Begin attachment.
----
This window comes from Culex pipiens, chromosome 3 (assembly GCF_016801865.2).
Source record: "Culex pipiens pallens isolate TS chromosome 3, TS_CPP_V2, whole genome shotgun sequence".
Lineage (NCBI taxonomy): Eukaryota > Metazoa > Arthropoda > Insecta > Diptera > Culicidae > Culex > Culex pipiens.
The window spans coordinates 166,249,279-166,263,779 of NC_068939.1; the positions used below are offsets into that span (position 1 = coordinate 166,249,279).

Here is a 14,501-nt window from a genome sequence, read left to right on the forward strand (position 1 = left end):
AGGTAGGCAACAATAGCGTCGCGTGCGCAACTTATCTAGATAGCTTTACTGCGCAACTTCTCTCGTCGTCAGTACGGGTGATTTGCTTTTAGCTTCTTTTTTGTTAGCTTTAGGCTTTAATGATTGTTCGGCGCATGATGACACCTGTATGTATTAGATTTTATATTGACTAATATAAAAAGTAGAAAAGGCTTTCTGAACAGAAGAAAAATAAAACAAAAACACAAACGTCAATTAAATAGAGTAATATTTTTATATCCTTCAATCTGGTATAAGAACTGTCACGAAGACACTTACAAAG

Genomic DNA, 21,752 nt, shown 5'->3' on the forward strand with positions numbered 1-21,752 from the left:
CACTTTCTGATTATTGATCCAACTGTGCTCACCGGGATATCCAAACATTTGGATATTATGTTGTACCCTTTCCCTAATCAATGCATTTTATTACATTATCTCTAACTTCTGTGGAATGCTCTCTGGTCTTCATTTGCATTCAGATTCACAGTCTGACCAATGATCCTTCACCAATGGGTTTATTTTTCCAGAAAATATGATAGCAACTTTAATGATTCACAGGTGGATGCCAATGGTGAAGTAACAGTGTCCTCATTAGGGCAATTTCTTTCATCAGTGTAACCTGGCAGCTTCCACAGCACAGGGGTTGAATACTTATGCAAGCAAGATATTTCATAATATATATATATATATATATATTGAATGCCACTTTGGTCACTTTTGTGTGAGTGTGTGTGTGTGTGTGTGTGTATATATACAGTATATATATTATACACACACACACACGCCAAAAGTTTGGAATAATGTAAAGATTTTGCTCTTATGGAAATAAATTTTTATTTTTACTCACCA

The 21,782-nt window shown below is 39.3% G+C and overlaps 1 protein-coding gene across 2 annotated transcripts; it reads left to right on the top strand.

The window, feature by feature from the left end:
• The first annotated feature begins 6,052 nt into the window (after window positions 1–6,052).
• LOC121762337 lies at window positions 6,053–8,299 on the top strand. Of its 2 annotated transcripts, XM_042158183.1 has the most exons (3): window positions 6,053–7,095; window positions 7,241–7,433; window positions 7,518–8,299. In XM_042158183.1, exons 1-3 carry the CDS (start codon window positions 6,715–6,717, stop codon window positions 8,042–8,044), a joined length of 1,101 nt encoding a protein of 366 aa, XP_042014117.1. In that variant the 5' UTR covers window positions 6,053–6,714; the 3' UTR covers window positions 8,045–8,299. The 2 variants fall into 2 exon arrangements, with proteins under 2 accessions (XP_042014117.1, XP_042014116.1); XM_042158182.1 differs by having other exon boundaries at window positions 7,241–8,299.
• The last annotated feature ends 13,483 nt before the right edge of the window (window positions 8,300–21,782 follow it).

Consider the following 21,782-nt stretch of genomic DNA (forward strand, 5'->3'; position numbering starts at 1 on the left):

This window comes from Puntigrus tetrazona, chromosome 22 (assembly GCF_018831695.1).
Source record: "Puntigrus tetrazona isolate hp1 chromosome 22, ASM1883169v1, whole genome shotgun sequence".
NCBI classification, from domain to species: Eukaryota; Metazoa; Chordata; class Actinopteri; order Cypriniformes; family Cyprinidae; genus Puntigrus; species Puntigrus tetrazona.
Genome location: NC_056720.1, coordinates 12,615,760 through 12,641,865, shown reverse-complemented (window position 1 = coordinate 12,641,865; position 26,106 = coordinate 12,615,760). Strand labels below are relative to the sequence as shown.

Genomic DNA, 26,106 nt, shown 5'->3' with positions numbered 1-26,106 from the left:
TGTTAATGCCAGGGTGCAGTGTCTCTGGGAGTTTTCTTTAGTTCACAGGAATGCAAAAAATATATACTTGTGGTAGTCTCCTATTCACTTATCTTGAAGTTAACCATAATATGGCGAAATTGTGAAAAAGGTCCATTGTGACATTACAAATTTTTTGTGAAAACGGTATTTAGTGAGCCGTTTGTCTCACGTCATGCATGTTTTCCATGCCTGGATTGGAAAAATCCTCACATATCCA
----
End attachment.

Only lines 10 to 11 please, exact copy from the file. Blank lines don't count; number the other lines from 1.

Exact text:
The window, feature by feature from the left end:
• The first annotated feature begins 6,052 nt into the window (after window positions 1–6,052).